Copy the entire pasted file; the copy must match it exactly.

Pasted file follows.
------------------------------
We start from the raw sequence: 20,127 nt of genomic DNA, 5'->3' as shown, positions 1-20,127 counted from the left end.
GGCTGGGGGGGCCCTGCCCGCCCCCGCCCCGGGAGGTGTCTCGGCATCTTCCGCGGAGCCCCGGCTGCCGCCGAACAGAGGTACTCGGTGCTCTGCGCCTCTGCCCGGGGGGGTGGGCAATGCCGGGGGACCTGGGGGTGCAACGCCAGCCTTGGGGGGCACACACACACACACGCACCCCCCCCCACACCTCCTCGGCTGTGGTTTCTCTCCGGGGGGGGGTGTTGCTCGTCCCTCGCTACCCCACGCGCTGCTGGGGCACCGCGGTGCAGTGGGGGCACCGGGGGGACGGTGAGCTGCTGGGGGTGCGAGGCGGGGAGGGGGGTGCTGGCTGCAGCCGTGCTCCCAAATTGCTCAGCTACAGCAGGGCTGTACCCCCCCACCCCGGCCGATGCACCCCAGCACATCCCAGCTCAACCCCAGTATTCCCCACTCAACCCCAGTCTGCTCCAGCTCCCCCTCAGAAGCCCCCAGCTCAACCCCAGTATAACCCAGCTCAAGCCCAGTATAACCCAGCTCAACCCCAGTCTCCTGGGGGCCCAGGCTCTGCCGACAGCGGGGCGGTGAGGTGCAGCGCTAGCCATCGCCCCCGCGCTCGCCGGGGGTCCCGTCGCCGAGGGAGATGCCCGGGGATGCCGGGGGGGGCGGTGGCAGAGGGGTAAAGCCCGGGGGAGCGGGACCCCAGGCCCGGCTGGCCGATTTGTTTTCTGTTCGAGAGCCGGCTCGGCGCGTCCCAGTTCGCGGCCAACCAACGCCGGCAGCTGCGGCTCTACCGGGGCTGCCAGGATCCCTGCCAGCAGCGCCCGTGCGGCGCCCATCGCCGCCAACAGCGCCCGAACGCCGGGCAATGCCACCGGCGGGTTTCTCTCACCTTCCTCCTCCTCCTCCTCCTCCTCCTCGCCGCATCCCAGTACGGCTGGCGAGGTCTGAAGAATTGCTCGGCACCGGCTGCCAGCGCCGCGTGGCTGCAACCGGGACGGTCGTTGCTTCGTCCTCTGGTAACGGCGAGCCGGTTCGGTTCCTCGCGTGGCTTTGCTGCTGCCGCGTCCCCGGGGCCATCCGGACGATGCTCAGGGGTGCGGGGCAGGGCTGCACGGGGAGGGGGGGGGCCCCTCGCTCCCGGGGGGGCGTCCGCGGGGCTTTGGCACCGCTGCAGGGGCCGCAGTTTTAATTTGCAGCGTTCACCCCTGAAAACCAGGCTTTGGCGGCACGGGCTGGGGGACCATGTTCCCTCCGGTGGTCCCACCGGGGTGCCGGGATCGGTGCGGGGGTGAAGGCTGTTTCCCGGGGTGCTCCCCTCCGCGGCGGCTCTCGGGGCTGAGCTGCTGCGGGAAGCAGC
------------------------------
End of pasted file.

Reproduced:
We start from the raw sequence: 20,127 nt of genomic DNA, 5'->3' as shown, positions 1-20,127 counted from the left end.
GGCTGGGGGGGCCCTGCCCGCCCCCGCCCCGGGAGGTGTCTCGGCATCTTCCGCGGAGCCCCGGCTGCCGCCGAACAGAGGTACTCGGTGCTCTGCGCCTCTGCCCGGGGGGGTGGGCAATGCCGGGGGACCTGGGGGTGCAACGCCAGCCTTGGGGGGCACACACACACACACGCACCCCCCCCCACACCTCCTCGGCTGTGGTTTCTCTCCGGGGGGGGGTGTTGCTCGTCCCTCGCTACCCCACGCGCTGCTGGGGCACCGCGGTGCAGTGGGGGCACCGGGGGGACGGTGAGCTGCTGGGGGTGCGAGGCGGGGAGGGGGGTGCTGGCTGCAGCCGTGCTCCCAAATTGCTCAGCTACAGCAGGGCTGTACCCCCCCACCCCGGCCGATGCACCCCAGCACATCCCAGCTCAACCCCAGTATTCCCCACTCAACCCCAGTCTGCTCCAGCTCCCCCTCAGAAGCCCCCAGCTCAACCCCAGTATAACCCAGCTCAAGCCCAGTATAACCCAGCTCAACCCCAGTCTCCTGGGGGCCCAGGCTCTGCCGACAGCGGGGCGGTGAGGTGCAGCGCTAGCCATCGCCCCCGCGCTCGCCGGGGGTCCCGTCGCCGAGGGAGATGCCCGGGGATGCCGGGGGGGGCGGTGGCAGAGGGGTAAAGCCCGGGGGAGCGGGACCCCAGGCCCGGCTGGCCGATTTGTTTTCTGTTCGAGAGCCGGCTCGGCGCGTCCCAGTTCGCGGCCAACCAACGCCGGCAGCTGCGGCTCTACCGGGGCTGCCAGGATCCCTGCCAGCAGCGCCCGTGCGGCGCCCATCGCCGCCAACAGCGCCCGAACGCCGGGCAATGCCACCGGCGGGTTTCTCTCACCTTCCTCCTCCTCCTCCTCCTCCTCCTCGCCGCATCCCAGTACGGCTGGCGAGGTCTGAAGAATTGCTCGGCACCGGCTGCCAGCGCCGCGTGGCTGCAACCGGGACGGTCGTTGCTTCGTCCTCTGGTAACGGCGAGCCGGTTCGGTTCCTCGCGTGGCTTTGCTGCTGCCGCGTCCCCGGGGCCATCCGGACGATGCTCAGGGGTGCGGGGCAGGGCTGCACGGGGAGGGGGGGGGCCCCTCGCTCCCGGGGGGGCGTCCGCGGGGCTTTGGCACCGCTGCAGGGGCCGCAGTTTTAATTTGCAGCGTTCACCCCTGAAAACCAGGCTTTGGCGGCACGGGCTGGGGGACCATGTTCCCTCCGGTGGTCCCACCGGGGTGCCGGGATCGGTGCGGGGGTGAAGGCTGTTTCCCGGGGTGCTCCCCTCCGCGGCGGCTCTCGGGGCTGAGCTGCTGCGGGAAGCAGC